EDIT: Thanks so much for your questions! It was great fun to answer them, and feel free to email me if you want to keep the discussion going. Thanks!

Hi! My name is Martin Edström, and I'm a National Geographic Explorer and photographer using immersive technology like 3D, VR and AR to tell important stories in new digital ways.

Me and my team just made a 3D-model from Stonehenge in England that you can try for yourself as an AR-filter on the @natgeo instagram. I've also made a virtual tour of Son Doong, the largest cave in the world and we filmed the first 360-video from a pride of wild lions for National Geographic in the past. In 2019, we made a VR series about the NatGeo and Rolex Everest Expedition and one about Plastic on the Ganges. Right now I'm very excited about all things 3D, like with our latest story from Stonehenge and our ongoing project about 3D-scanning large landscapes in Kyrgyzstan to find new caves.

With me on the AMA is also Carl-Fredrik Zell from my team at IVAR Studios who was a big part of the Stonhenge post-production workflow, to help answer in-depth questions about 3D.    Read more about me on www.martinedstrom.com and follow me on instagram @martinedstrom.

PROOF: https://i.redd.it/nl6itgn4nmh91.jpg

Comments: 86 • Responses: 25  • Date: 

leswhinin47 karma

What's the holy grail in your line of work? Like what do you want to discover or capture next?

nationalgeographic62 karma

Very good question, that I've actually asked myself recently. For me it's becoming more and more about impact - the impact that the story/experience can have. So while I definitely have some destinations and/or sites that I would loooove to capture in 3D and/or for a VR experience, I find myself choosing projects a bit more carefully to see if they can contribute something. That's why it was a blast to work on the Stonehenge piece, which might seem like a "small" projects in one sense (I mean for some people it's just some old stones...) - but that offers a chance to be part of spreading more knowledge on such an ancient site and the new scientific discoveries around it. Projects that help us connect to our shared past, and to bring history alive. Same thing with the Everest and Ganges VR series, that gave me a chance to help tell stories about climate change and the problem of plastic. So I think my holy grail for a VR story would be defined as A) something that taps into bigger and more profound stories about our planet and B) that get appreciated enough that it becomes a standard story playthrough in classrooms around the world as VR gets bigger in the education space. I can't imagine more 'impact' than that.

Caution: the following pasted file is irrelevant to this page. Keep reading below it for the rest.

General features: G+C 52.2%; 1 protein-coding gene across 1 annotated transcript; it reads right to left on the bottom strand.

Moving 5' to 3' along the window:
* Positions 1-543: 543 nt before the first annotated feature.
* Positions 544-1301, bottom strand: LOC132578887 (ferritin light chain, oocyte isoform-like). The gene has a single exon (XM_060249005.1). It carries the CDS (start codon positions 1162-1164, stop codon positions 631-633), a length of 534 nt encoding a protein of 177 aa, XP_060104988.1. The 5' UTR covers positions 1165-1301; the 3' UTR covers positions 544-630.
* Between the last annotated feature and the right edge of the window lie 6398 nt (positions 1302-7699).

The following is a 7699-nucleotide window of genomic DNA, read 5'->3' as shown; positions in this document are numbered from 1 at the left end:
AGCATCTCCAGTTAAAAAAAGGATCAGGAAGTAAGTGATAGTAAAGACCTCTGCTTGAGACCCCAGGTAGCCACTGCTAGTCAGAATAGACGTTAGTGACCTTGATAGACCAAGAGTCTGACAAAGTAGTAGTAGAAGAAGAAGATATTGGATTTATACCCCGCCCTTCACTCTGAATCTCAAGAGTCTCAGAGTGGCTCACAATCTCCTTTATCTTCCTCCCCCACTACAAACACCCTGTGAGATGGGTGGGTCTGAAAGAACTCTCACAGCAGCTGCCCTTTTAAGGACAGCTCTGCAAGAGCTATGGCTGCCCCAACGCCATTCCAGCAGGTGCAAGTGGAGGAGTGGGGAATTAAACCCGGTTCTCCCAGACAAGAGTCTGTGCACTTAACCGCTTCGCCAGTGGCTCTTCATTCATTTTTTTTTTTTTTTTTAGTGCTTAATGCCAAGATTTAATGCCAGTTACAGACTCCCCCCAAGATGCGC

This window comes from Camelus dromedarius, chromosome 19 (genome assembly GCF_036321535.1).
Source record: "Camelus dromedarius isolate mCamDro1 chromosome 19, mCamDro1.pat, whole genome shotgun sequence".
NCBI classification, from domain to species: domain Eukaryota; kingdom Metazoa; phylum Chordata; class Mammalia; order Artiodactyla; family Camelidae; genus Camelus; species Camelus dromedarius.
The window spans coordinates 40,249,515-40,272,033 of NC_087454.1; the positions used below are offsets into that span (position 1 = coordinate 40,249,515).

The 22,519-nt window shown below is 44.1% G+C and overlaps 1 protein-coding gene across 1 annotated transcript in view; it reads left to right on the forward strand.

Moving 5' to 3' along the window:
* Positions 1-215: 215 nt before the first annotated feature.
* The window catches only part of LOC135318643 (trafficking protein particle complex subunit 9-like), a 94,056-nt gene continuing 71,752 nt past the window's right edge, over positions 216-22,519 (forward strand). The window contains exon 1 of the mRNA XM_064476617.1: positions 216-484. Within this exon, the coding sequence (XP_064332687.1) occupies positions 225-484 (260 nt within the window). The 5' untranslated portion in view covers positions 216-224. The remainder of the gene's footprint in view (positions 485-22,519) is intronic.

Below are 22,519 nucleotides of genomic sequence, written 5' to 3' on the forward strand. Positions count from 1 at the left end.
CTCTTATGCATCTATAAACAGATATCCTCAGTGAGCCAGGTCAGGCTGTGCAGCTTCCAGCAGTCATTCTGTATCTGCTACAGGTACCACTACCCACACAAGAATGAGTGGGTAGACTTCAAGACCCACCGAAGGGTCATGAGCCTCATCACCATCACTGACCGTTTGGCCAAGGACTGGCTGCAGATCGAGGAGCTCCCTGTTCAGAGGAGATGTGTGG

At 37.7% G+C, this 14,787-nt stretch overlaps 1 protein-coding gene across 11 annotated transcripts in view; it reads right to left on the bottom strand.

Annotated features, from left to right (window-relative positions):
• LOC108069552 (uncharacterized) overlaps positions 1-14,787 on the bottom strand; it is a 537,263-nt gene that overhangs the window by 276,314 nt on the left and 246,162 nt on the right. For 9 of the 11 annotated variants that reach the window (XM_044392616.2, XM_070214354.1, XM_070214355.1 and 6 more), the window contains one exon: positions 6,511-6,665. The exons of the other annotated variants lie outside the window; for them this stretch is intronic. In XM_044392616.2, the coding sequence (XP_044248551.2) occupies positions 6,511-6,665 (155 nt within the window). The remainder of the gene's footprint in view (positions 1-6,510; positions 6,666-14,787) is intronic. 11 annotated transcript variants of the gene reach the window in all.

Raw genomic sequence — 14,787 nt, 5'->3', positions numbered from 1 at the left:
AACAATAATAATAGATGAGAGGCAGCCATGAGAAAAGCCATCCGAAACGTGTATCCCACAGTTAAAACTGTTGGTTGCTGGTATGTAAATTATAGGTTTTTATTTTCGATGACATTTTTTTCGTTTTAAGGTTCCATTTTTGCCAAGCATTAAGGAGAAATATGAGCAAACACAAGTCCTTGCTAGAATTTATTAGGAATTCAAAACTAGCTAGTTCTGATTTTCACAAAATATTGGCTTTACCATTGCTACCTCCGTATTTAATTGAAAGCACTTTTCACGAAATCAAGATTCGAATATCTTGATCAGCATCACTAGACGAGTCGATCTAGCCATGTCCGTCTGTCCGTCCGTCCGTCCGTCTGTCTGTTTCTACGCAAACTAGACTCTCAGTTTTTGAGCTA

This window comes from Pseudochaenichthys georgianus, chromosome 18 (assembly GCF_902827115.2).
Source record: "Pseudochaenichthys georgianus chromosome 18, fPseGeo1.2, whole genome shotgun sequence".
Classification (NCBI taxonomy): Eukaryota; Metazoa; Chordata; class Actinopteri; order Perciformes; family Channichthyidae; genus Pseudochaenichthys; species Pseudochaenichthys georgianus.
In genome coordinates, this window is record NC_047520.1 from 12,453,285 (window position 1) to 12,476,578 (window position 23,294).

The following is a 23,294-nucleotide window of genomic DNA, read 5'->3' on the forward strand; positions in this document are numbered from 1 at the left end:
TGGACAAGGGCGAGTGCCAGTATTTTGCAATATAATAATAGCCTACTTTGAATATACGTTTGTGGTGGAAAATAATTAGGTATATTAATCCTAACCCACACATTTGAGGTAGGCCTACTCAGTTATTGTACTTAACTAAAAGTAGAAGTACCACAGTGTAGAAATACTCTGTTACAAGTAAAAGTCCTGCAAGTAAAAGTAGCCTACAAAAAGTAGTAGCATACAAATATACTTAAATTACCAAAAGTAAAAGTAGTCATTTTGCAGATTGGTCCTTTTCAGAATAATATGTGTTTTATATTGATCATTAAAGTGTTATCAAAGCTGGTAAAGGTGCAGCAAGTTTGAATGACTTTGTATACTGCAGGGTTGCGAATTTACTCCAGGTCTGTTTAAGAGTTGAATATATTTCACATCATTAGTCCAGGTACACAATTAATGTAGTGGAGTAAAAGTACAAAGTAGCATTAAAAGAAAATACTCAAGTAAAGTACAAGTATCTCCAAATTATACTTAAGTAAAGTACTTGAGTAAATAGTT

But as for 'discoveries' as in your questions, I would of course love to capture more stunning places on the planet. Preferably inaccessible ones, like caves and hard-to-reach-places, so we can really offer people to experience something digitally that would be impossible for everyone to see in real life.

Beebeeb22 karma

I'm working as a ranger at a glacier and feel very fortunate to have such a visible indicator of climate change to talk with people about. I really appreciate your answer about impact and would love to explore some vr glacier caves since ours aren't so accessable anymore.

nationalgeographic24 karma

This is exactly what I'm talking about - something that's incredibly tangible once you visit in person, but it's a trip that most people will never do in their lifetime. I would love to connect about your work as a 'glacier ranger' and see if that's something we can capture - as I'm currently doing research for a VR project where that would be incredibly interesting to show to people.


Hi Martin! What do you prefer to order, kebabtallrik or a kebabrulle?

nationalgeographic21 karma

Hej där! Hmm... Svaret blir nog ändå falafelrulle. Gärna på Burgerian på Östgötagatan.

tortieco_explorer12 karma

Hi Martin! How did you end up in your line of work and do you have any tips for aspiring photographers?

nationalgeographic25 karma

I was a 'regular' photographer for about 8-9 years, doing still photography and more breaking news-style reporting. But I got a bit tired of seeing my images as part of the vast stream of other images online, and didn't feel I could 'get through' to people properly. This was especially true about my work with social issues like the refugee crisis in Europe - I did so many reporting trips in Europe that deeply affected me, but I didn't feel like those feelings could properly translate to people through still images.

So I started experimenting, and tried putting 360-photography images together like virtual tours - but with a reporting side to it. Like virtual newspaper stories. One thing led to another, and I realized this was a format that I could get more traction with - people reacted way more to these digital stories than to my images. I realized I couldn't reach as many people (as you need more time to interact with a virtual story than with just images), but I could reach fewer people with more impact. And to me that felt important, and I've pursued that very feeling ever since.